That doesn’t mean The Night’s Bloom is especially lush, however. “Easy Company,” for example, sends Walcott’s trumpet snaking through a repetitive acoustic-guitar figure and some spooky vibes in a way that’s more noir than Nashville. “Fringe” piles piano over strings—and even breaks out those sleigh bells—to equally stark ends. Though there are plenty of potentially bright, brisk sounds thrown in there, the results don’t often come across that way.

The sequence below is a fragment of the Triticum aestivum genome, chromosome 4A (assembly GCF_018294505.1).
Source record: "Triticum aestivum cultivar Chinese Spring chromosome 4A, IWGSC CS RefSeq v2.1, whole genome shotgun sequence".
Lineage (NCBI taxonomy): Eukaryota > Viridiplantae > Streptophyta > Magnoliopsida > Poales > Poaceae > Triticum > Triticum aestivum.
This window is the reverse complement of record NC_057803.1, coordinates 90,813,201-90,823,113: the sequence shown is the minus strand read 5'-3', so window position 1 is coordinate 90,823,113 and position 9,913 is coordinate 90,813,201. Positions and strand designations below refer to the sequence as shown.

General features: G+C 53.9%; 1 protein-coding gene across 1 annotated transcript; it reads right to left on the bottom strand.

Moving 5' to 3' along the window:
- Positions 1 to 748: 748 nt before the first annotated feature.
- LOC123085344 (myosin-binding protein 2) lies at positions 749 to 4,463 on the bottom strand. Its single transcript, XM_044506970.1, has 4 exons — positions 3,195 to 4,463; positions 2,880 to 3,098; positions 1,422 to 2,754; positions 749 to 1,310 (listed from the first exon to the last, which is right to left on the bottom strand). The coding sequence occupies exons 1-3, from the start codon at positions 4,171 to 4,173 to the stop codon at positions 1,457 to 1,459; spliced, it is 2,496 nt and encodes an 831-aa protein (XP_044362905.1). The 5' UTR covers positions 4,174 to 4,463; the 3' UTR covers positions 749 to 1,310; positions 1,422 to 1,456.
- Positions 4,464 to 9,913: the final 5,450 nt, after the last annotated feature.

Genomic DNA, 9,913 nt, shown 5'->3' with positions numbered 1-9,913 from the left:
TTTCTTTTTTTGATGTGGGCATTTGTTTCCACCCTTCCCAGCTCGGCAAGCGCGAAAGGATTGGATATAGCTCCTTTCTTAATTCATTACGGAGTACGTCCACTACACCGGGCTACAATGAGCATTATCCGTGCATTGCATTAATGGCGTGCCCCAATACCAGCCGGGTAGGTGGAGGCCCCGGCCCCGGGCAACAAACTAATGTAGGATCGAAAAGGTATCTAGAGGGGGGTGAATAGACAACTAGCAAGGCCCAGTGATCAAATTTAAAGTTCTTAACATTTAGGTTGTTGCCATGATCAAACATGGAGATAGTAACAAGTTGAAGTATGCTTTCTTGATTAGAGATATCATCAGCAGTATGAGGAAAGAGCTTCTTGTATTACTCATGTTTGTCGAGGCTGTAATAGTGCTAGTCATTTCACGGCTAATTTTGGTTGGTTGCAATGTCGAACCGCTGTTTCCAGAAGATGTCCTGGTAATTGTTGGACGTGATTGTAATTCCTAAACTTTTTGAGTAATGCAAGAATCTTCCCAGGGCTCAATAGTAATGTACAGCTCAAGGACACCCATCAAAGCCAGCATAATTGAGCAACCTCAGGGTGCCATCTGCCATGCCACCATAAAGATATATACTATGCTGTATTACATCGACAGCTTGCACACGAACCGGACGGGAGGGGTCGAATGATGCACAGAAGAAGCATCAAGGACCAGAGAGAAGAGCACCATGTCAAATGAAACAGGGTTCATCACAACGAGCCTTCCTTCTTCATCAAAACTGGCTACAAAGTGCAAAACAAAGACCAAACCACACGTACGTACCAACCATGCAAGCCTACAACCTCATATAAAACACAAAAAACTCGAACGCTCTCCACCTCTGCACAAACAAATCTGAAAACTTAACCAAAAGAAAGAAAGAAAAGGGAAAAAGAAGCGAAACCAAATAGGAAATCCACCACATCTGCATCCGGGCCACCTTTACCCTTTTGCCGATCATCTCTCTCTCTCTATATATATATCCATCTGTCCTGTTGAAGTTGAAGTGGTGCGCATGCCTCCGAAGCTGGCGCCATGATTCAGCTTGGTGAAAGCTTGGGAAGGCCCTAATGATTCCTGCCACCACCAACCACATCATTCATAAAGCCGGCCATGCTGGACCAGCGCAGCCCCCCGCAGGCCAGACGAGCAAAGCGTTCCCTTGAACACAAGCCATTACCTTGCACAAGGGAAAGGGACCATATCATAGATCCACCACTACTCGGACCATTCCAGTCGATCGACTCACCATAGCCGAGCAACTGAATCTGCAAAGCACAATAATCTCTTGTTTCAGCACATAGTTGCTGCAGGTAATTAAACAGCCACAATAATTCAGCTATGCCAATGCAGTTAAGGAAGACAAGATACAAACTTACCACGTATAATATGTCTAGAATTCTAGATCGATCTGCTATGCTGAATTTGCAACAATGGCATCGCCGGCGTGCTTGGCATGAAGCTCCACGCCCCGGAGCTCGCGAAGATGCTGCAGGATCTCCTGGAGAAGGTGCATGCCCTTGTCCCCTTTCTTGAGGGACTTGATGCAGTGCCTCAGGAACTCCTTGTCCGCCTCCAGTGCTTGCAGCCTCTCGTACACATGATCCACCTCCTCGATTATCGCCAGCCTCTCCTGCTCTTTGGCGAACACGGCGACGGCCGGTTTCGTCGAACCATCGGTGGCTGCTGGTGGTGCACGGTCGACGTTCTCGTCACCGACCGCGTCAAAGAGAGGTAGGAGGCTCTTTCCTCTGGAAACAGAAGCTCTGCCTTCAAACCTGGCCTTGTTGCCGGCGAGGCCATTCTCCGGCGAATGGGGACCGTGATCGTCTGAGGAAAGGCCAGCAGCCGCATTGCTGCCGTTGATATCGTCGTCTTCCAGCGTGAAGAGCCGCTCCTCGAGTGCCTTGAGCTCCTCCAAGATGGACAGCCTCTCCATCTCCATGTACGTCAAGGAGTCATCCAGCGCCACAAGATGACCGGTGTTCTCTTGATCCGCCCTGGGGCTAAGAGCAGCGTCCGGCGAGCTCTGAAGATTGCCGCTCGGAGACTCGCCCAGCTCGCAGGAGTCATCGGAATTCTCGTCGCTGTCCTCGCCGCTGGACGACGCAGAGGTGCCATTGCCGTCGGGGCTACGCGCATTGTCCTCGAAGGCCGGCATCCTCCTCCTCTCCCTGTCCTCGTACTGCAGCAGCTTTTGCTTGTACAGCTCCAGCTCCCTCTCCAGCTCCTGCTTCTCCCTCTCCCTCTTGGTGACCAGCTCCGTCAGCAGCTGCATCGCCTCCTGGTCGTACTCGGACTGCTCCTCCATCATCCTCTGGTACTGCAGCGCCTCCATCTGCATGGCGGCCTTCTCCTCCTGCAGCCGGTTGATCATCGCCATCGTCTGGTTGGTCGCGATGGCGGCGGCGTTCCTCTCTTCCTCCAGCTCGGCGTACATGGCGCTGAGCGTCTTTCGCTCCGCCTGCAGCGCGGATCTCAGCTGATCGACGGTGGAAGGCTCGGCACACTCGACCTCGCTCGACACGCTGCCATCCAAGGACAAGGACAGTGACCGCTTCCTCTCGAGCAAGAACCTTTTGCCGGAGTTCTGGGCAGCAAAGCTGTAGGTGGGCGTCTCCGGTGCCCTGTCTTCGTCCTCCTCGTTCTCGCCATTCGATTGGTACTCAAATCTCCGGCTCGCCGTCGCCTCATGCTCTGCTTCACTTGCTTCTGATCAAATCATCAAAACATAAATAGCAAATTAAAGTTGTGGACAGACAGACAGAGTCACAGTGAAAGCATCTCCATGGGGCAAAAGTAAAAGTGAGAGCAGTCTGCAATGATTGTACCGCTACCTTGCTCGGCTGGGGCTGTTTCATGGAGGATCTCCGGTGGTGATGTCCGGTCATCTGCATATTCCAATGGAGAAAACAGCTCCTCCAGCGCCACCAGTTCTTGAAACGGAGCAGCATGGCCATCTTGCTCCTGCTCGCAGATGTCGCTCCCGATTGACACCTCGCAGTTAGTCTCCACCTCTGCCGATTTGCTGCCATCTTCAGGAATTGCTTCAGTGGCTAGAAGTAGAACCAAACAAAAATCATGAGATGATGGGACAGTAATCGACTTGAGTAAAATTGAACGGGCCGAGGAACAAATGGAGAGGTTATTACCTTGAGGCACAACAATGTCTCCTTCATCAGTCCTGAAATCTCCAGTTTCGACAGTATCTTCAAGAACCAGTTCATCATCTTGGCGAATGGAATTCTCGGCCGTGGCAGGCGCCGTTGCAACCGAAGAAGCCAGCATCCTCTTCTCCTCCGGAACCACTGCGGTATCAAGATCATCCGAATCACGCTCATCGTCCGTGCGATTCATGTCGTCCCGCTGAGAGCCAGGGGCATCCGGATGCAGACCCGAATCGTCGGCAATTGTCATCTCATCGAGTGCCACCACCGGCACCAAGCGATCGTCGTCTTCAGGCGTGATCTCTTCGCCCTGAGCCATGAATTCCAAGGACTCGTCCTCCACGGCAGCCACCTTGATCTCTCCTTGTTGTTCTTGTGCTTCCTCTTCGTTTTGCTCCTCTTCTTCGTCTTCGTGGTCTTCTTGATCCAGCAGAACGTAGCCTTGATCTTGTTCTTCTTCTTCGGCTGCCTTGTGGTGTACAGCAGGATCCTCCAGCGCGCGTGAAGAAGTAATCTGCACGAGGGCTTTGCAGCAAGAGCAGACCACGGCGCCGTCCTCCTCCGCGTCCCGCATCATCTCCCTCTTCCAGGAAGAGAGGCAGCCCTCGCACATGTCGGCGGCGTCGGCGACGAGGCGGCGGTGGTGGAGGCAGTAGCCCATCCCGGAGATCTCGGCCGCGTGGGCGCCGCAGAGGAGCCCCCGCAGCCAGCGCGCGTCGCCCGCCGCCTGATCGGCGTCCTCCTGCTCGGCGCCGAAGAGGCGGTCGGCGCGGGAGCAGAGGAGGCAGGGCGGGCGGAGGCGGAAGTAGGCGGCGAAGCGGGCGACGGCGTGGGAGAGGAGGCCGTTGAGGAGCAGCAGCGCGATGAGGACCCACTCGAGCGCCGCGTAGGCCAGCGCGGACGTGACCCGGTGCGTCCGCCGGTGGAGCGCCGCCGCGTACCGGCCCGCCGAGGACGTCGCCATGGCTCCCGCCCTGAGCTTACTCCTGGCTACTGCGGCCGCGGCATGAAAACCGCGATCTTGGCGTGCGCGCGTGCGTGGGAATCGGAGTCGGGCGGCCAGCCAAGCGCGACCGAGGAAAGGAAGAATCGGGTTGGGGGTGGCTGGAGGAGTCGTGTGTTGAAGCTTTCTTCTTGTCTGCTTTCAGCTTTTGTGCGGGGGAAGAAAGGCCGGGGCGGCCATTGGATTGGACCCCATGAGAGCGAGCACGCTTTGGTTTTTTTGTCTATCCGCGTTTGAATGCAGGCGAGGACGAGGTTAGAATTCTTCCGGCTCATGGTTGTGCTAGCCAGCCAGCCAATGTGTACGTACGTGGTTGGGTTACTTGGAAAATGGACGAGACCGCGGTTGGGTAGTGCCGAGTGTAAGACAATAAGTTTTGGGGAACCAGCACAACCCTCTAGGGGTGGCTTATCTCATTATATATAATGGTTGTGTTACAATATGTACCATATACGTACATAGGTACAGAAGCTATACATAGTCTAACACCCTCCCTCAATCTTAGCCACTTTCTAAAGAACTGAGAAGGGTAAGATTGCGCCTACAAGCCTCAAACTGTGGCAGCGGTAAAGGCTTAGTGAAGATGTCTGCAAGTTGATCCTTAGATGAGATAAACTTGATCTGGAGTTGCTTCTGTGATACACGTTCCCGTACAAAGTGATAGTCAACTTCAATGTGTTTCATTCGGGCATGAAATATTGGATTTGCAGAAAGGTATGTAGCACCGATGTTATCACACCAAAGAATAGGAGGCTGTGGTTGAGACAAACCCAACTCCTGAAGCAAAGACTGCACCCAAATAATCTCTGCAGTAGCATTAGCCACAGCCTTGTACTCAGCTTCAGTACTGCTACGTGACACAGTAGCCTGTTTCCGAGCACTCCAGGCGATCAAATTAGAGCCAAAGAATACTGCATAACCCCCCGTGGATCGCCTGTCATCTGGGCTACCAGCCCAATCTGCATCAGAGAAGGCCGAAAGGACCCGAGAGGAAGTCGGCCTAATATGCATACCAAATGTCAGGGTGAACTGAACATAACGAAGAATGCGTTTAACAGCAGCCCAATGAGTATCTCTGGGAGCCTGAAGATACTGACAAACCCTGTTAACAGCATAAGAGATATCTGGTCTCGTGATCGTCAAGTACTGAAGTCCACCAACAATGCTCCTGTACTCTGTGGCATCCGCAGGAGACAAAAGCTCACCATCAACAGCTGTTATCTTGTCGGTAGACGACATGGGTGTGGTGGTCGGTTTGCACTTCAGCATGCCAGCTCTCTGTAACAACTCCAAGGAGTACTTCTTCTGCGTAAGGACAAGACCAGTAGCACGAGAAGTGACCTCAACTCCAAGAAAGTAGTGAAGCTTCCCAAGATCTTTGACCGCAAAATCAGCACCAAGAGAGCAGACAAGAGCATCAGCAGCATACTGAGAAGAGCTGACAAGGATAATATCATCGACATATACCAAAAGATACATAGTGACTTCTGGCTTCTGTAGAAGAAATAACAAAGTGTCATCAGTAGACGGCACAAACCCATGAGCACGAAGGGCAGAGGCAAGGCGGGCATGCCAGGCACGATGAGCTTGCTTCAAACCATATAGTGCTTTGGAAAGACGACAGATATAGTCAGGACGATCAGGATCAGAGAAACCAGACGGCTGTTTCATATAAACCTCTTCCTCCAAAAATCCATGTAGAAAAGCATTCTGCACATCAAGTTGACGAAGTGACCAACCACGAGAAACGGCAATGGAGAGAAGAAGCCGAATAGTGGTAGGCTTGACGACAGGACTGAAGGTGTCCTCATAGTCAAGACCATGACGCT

One reason is that Richard & Co. typically forsake conventional—and, at times, discernible—verse/chorus/verse structures in favor of free-form mood-conjuring. That’s probably for the best, given that the heroes—or, more accurately, the protagonists—of Richard’s songs aren’t the kind of guys you’d want running around waving sharp hooks anyway. If rock ’n’ roll is happy songs about sad things, Pinetop’s music is sad songs about even sadder things—though Richard is ambiguous enough a lyricist that it can often be hard to tell what all the musical weeping is about. The jittery jazz of “June” sounds as if it could be backdrop to an act of either creative sex (“Won’t tell you what we did/Don’t know the name for it”) or violence (“I’ll take the blame if you want me to/They’ll never look at me again that way”). “Witness,” with its references to abuse and its closing-scene funeral, could easily describe a patricide. Or not.